Anyway, by this measure there is certainly no point at which a player's ability to develop a 3-point shot is closed off. About 150 players, or around a fifth of all that ever do it, do so after their fifth season in the league. And the average age at which players qualify for the first time -- excluding players who come over from Europe well into their careers -- is between 25 and 26. There are two players who never qualified until their 16th NBA seasons: Grant Hill in 2010-11 and Pau Gasol in 2016-17, when they were 38 and 36, respectively.
Now, this is not an estimate of the likelihood of Antetokounmpo developing a 3-point shot, which would probably take into account his current 3-point percentage (85 percent of league average this year) and free throw shooting (around league average, which is a decent sign of potential as a shooter). I wouldn't bet on Antetokounmpo qualifying in the next five seasons at even odds. But the possibility can't be ruled out.
#peltonmailbag is there a good way to explain variations in Rondo's effectiveness besides "playoff Rondo" or "National TV Rondo"? Specific lineups make him more effective?— Stephen Herzog (@sherzogNL) May 5, 2018
So first, a confession: Much like Rondo does, I find the concept of "Playoff Rondo" to be somewhat overrated.
Rondo is certainly better in the playoffs, and that's rare in and of itself. On average, weighted by minutes, players see their per-minute win percentage drop about 6 percent in the playoffs because the competition is tougher. By contrast, Rondo's had gone up 2.6 percent before this season, which is pretty good. It ranks in the 89th percentile among players with at least 1,000 minutes played in the playoffs since 1977-78, and 10th when we limit to players with at least 3,000 minutes. That will likely go up a bit this year, since Rondo rates 8.6 percent better than during the regular season.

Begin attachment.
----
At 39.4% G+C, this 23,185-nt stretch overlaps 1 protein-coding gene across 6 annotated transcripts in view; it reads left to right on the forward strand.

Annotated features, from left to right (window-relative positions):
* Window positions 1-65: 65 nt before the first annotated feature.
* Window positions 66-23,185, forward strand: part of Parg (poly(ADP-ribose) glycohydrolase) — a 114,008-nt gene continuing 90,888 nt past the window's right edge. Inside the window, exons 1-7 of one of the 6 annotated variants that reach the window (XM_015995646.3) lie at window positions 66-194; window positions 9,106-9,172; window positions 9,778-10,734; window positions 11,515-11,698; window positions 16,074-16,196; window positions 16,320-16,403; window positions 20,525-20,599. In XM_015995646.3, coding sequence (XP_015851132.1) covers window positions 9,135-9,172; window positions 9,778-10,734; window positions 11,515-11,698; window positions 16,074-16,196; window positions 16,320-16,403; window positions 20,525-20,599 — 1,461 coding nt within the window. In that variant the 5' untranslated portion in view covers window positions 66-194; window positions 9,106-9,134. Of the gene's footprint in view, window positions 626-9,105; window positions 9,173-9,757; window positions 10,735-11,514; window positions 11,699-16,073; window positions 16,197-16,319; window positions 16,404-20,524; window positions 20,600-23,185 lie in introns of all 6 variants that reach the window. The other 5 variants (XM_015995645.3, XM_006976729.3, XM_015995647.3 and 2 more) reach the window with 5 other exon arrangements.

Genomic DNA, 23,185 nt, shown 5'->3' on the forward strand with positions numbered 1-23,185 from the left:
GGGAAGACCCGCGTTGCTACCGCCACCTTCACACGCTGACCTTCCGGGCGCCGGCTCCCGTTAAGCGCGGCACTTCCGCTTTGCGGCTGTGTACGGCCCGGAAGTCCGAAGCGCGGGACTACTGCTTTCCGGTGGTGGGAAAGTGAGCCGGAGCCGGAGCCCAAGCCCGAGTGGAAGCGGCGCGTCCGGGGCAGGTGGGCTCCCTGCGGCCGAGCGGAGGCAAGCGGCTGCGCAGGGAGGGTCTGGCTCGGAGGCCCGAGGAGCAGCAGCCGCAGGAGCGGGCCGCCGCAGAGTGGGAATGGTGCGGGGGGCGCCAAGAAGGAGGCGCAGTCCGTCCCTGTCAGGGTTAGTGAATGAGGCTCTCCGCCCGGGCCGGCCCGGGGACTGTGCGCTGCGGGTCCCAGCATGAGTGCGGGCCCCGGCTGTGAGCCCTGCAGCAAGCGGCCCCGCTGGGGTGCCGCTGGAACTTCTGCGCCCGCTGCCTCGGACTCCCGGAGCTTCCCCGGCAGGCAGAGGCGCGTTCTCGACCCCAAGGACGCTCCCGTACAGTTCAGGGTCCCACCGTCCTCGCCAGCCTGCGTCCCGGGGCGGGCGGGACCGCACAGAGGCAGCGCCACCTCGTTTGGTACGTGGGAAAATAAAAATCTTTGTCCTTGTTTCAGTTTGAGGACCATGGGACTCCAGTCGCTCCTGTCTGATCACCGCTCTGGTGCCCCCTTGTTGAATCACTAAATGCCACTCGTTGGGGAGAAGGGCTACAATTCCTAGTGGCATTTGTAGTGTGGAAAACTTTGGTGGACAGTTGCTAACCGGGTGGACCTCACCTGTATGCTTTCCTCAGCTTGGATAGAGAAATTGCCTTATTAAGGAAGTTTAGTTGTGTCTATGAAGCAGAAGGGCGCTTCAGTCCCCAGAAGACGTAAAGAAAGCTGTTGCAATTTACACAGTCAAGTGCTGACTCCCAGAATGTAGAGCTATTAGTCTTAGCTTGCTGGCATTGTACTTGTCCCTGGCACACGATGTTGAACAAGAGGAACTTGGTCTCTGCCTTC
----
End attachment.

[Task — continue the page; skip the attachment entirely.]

However, to imply Rondo is a totally different player in the postseason in my opinion both overrates his playoff performance and underrates how good he was in the regular season during his prime.
Anyhow, I think this year there is something of a reasonable explanation in terms of New Orleans' lineup change. Rondo played just 348 minutes during the regular season with the frontcourt of Anthony Davis and Nikola Mirotic, according to NBA Advanced Stats; that trio has already played 178 minutes together in the postseason, nearly three-quarters of Rondo's total. With Mirotic and Davis on the court, Rondo averaged 12.6 points and 12.3 assists per 36 minutes during the regular season, up from 11.3 and 11.3 overall.
That said, Rondo has been even better in the playoffs than he was with the spread lineups during the regular season, averaging 14.0 assists per 36 minutes. There's also no such obvious explanation for his performance in Boston given the Celtics' lineup consistency, or for national TV games where rotations were unlikely to change. The simplest explanation is probably that Rondo truly does focus more in bigger games.
"When accounting for shot quality using Second Spectrum's metrics, which player has scored the most points in a game this season above what would have been expected based on his shot attempts?"
-- Dan Feldman
Using quantified shot quality, which takes into consideration the shooter's location, shot type and nearby defenders, here are the top 10 this season in terms of most points above what we'd expect for an average shooter on the same attempts.
Because shot quality tends to vary less than shot-making, these performances are much more about hot shooting than taking difficult shots, per se; the minimum effective field goal percentage for a game in the top 10 was 83.3 percent by Stephen Curry versus Boston. Only one game here stands out for exceptionally difficult shot attempts: against the Clippers, Kevin Durant's shots had a qSQ of 41.4 percent, putting it in the 98th percentile for difficulty among games with at least 10 shot attempts.
The prompt for Dan's question was LeBron James' performance in the Cleveland Cavaliers' Game 2 win in Toronto, which ranked as just his fifth-best game of the season by this measure, in large part because we're mostly remembering the difficult fadeaways James made in the second half.
In the first half, James's qSQ was a robust 56.0 percent, which he beat by a little less than a point. After halftime, his shot quality dropped to 45.8 percent. Yet James shot an effective 71.1 percent from the field in the second half, scoring 9.6 points more than expected on his 19 shots. So it was certainly among the most impressive halves of shot-making we've seen this season.